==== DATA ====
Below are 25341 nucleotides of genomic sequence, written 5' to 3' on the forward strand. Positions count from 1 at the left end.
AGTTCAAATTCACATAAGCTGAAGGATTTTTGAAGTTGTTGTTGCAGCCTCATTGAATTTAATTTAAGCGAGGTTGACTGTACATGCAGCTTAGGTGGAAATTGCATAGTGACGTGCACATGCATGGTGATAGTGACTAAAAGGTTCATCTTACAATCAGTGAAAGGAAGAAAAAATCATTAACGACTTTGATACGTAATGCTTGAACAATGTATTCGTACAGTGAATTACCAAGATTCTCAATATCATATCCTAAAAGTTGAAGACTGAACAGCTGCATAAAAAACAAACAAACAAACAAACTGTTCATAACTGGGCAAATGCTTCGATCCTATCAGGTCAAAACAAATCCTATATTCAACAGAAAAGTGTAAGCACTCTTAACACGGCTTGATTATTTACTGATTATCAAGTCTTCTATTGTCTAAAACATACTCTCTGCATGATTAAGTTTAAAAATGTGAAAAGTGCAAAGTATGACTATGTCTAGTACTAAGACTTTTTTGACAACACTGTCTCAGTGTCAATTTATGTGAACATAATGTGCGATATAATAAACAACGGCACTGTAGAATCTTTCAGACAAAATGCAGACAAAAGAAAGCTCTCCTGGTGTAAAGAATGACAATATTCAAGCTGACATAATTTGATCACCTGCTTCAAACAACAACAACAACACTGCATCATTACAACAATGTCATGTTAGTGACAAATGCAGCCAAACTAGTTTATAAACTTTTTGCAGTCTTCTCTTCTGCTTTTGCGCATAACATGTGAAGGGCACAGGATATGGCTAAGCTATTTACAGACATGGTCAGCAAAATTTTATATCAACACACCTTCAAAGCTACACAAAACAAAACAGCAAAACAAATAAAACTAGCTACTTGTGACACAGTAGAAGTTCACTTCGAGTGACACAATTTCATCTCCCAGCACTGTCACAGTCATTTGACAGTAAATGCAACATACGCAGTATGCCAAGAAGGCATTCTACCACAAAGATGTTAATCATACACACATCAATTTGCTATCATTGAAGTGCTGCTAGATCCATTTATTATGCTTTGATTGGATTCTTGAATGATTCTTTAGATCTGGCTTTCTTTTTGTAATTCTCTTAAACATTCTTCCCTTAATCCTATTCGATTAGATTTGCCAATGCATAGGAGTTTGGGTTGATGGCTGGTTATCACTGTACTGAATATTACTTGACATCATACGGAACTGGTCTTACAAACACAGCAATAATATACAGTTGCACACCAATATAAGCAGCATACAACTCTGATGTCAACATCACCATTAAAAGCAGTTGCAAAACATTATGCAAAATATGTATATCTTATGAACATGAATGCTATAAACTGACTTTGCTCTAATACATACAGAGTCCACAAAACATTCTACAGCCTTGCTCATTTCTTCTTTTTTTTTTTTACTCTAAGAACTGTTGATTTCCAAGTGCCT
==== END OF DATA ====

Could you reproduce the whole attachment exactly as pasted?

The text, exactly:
Below are 25341 nucleotides of genomic sequence, written 5' to 3' on the forward strand. Positions count from 1 at the left end.
AGTTCAAATTCACATAAGCTGAAGGATTTTTGAAGTTGTTGTTGCAGCCTCATTGAATTTAATTTAAGCGAGGTTGACTGTACATGCAGCTTAGGTGGAAATTGCATAGTGACGTGCACATGCATGGTGATAGTGACTAAAAGGTTCATCTTACAATCAGTGAAAGGAAGAAAAAATCATTAACGACTTTGATACGTAATGCTTGAACAATGTATTCGTACAGTGAATTACCAAGATTCTCAATATCATATCCTAAAAGTTGAAGACTGAACAGCTGCATAAAAAACAAACAAACAAACAAACTGTTCATAACTGGGCAAATGCTTCGATCCTATCAGGTCAAAACAAATCCTATATTCAACAGAAAAGTGTAAGCACTCTTAACACGGCTTGATTATTTACTGATTATCAAGTCTTCTATTGTCTAAAACATACTCTCTGCATGATTAAGTTTAAAAATGTGAAAAGTGCAAAGTATGACTATGTCTAGTACTAAGACTTTTTTGACAACACTGTCTCAGTGTCAATTTATGTGAACATAATGTGCGATATAATAAACAACGGCACTGTAGAATCTTTCAGACAAAATGCAGACAAAAGAAAGCTCTCCTGGTGTAAAGAATGACAATATTCAAGCTGACATAATTTGATCACCTGCTTCAAACAACAACAACAACACTGCATCATTACAACAATGTCATGTTAGTGACAAATGCAGCCAAACTAGTTTATAAACTTTTTGCAGTCTTCTCTTCTGCTTTTGCGCATAACATGTGAAGGGCACAGGATATGGCTAAGCTATTTACAGACATGGTCAGCAAAATTTTATATCAACACACCTTCAAAGCTACACAAAACAAAACAGCAAAACAAATAAAACTAGCTACTTGTGACACAGTAGAAGTTCACTTCGAGTGACACAATTTCATCTCCCAGCACTGTCACAGTCATTTGACAGTAAATGCAACATACGCAGTATGCCAAGAAGGCATTCTACCACAAAGATGTTAATCATACACACATCAATTTGCTATCATTGAAGTGCTGCTAGATCCATTTATTATGCTTTGATTGGATTCTTGAATGATTCTTTAGATCTGGCTTTCTTTTTGTAATTCTCTTAAACATTCTTCCCTTAATCCTATTCGATTAGATTTGCCAATGCATAGGAGTTTGGGTTGATGGCTGGTTATCACTGTACTGAATATTACTTGACATCATACGGAACTGGTCTTACAAACACAGCAATAATATACAGTTGCACACCAATATAAGCAGCATACAACTCTGATGTCAACATCACCATTAAAAGCAGTTGCAAAACATTATGCAAAATATGTATATCTTATGAACATGAATGCTATAAACTGACTTTGCTCTAATACATACAGAGTCCACAAAACATTCTACAGCCTTGCTCATTTCTTCTTTTTTTTTTTTACTCTAAGAACTGTTGATTTCCAAGTGCCT